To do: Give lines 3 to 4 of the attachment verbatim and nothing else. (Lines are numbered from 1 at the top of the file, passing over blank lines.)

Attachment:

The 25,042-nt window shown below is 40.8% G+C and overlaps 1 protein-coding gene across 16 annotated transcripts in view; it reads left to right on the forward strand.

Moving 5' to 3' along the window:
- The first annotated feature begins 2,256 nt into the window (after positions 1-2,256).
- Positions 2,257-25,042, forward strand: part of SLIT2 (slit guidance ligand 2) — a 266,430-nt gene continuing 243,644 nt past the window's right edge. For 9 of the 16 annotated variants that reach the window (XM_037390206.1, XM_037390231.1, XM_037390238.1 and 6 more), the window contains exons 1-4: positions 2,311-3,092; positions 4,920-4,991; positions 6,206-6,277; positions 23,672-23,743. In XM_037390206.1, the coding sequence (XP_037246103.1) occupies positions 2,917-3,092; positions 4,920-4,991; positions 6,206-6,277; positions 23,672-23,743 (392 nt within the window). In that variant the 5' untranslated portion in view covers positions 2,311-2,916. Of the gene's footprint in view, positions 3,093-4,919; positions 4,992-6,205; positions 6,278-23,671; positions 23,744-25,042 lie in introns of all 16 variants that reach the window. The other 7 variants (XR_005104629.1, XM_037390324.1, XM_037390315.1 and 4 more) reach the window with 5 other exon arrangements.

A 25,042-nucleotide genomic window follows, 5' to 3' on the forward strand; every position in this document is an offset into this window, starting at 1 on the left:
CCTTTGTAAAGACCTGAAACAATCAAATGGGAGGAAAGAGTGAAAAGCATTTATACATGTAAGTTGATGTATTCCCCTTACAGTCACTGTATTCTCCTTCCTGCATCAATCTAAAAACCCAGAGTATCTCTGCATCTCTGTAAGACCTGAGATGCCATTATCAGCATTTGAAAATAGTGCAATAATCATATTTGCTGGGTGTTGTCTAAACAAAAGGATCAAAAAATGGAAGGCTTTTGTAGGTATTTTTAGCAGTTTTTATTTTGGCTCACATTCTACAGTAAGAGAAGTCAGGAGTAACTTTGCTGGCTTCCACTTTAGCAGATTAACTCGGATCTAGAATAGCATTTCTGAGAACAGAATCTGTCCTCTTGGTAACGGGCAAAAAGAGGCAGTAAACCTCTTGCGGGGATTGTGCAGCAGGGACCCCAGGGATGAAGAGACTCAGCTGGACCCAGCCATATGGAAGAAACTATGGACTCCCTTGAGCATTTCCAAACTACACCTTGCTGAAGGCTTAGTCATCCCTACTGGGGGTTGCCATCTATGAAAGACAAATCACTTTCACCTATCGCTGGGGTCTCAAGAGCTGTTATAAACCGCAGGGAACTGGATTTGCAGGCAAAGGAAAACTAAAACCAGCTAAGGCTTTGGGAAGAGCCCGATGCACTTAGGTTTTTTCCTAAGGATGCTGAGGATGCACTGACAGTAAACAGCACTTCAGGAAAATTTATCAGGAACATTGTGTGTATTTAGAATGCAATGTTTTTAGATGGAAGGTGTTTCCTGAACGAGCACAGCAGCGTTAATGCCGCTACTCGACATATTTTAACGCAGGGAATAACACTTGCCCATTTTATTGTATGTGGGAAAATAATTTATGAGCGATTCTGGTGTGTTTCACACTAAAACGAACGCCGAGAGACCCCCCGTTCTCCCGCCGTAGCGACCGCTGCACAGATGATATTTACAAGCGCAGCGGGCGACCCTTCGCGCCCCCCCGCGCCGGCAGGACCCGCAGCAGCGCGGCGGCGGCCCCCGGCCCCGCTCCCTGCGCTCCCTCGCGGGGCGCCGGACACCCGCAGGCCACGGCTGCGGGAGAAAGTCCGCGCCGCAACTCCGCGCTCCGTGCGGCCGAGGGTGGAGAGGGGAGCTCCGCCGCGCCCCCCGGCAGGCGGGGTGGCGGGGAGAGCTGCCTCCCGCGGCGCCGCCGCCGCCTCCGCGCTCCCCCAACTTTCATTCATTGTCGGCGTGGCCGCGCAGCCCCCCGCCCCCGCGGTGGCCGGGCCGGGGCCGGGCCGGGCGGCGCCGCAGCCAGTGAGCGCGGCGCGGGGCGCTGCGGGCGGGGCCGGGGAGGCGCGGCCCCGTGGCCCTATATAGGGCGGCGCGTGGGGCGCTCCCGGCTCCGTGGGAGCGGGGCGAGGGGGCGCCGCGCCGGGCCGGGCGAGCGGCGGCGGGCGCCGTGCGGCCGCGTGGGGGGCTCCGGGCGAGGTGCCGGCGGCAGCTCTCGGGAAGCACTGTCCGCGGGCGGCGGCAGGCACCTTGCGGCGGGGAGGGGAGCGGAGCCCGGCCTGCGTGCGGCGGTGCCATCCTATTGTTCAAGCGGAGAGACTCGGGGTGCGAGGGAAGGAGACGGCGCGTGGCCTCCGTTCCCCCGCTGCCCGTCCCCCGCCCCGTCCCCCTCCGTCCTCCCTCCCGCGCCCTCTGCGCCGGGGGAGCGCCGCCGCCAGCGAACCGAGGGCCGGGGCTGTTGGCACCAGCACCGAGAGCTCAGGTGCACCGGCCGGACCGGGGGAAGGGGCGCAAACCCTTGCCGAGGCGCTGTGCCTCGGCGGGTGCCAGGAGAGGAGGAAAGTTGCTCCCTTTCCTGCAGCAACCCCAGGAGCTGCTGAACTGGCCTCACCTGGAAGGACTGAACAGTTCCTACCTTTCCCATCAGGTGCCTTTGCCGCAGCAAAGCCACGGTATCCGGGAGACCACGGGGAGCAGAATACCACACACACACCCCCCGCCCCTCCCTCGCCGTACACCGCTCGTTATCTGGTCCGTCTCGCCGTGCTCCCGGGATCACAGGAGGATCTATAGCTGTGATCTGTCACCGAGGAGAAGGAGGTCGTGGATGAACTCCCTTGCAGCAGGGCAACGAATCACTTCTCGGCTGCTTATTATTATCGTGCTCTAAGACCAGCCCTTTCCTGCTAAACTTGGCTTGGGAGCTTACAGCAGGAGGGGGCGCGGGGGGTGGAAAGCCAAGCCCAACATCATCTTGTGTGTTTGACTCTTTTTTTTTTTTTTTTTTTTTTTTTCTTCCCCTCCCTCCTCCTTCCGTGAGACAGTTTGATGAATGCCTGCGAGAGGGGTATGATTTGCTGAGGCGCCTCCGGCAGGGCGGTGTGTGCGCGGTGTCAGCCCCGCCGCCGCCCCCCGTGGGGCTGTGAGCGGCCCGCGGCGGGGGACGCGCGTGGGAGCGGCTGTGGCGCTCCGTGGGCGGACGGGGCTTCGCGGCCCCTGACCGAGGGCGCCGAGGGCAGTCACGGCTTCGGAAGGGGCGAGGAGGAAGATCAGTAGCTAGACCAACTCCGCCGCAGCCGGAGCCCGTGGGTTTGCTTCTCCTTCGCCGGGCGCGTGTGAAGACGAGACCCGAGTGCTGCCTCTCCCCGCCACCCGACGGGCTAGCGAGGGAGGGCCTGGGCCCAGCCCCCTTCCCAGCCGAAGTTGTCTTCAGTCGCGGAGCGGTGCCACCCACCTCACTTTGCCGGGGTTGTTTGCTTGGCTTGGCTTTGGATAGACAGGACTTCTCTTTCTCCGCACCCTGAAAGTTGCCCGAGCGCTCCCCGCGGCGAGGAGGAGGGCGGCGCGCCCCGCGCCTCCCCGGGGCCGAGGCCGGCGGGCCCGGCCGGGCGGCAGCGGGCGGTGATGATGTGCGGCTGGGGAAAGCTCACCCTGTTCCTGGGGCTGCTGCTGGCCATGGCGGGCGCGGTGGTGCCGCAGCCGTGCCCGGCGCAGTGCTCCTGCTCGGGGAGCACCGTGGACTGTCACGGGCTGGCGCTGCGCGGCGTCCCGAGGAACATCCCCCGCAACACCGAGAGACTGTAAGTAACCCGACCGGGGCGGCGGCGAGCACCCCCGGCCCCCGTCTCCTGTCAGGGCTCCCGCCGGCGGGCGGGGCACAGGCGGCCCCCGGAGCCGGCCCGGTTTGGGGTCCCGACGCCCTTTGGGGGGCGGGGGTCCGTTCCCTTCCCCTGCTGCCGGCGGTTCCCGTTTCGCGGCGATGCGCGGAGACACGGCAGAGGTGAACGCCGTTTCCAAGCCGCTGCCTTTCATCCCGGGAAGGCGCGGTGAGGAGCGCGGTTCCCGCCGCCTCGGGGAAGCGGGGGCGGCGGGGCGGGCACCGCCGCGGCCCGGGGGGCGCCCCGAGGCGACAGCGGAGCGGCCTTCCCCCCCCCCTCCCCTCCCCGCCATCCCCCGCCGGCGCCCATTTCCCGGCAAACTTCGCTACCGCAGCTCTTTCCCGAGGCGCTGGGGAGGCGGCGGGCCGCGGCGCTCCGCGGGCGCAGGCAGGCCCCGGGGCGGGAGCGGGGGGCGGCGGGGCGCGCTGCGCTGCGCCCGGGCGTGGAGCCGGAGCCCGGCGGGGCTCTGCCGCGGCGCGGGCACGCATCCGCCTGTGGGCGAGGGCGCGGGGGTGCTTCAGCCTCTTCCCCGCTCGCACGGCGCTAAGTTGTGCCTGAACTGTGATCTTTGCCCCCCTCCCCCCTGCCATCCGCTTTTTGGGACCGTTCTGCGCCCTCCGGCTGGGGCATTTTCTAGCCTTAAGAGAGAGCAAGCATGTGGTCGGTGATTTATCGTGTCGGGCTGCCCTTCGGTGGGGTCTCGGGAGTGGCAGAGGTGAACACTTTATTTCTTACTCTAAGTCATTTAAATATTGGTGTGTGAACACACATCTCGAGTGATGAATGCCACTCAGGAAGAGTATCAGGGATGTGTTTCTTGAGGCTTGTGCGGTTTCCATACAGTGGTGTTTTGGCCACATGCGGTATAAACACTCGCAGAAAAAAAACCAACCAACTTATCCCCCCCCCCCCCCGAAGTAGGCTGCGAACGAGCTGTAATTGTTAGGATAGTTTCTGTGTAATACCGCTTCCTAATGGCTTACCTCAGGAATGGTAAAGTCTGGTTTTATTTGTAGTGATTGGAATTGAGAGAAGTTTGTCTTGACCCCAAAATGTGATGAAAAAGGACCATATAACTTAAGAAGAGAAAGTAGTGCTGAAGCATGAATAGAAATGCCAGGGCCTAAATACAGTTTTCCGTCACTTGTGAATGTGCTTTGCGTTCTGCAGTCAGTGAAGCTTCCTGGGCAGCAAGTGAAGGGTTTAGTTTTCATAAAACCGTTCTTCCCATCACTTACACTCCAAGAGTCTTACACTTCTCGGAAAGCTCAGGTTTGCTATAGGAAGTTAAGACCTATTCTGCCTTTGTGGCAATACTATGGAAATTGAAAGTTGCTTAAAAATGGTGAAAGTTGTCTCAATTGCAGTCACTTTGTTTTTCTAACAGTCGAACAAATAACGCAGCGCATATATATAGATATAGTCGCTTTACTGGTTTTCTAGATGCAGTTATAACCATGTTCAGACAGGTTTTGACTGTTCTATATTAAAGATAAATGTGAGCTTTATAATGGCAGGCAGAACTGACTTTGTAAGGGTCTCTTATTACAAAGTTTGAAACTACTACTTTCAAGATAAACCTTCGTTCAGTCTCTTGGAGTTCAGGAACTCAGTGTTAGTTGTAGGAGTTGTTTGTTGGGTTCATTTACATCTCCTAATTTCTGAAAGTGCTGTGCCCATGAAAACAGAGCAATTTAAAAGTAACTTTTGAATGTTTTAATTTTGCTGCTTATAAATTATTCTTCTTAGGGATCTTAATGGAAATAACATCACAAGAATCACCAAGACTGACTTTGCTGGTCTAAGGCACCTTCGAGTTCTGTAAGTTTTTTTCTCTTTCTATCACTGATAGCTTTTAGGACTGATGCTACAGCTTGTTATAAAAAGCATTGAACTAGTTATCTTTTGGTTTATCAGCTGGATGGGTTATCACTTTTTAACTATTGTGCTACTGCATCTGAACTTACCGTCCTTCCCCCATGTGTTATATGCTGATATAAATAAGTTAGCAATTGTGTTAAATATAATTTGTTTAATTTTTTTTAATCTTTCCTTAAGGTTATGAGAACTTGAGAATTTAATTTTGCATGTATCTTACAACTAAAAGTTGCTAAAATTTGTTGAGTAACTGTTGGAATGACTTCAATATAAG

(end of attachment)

- The first annotated feature begins 2,256 nt into the window (after positions 1-2,256).
- Positions 2,257-25,042, forward strand: part of SLIT2 (slit guidance ligand 2) — a 266,430-nt gene continuing 243,644 nt past the window's right edge. For 9 of the 16 annotated variants that reach the window (XM_037390206.1, XM_037390231.1, XM_037390238.1 and 6 more), the window contains exons 1-4: positions 2,311-3,092; positions 4,920-4,991; positions 6,206-6,277; positions 23,672-23,743. In XM_037390206.1, the coding sequence (XP_037246103.1) occupies positions 2,917-3,092; positions 4,920-4,991; positions 6,206-6,277; positions 23,672-23,743 (392 nt within the window). In that variant the 5' untranslated portion in view covers positions 2,311-2,916. Of the gene's footprint in view, positions 3,093-4,919; positions 4,992-6,205; positions 6,278-23,671; positions 23,744-25,042 lie in introns of all 16 variants that reach the window. The other 7 variants (XR_005104629.1, XM_037390324.1, XM_037390315.1 and 4 more) reach the window with 5 other exon arrangements.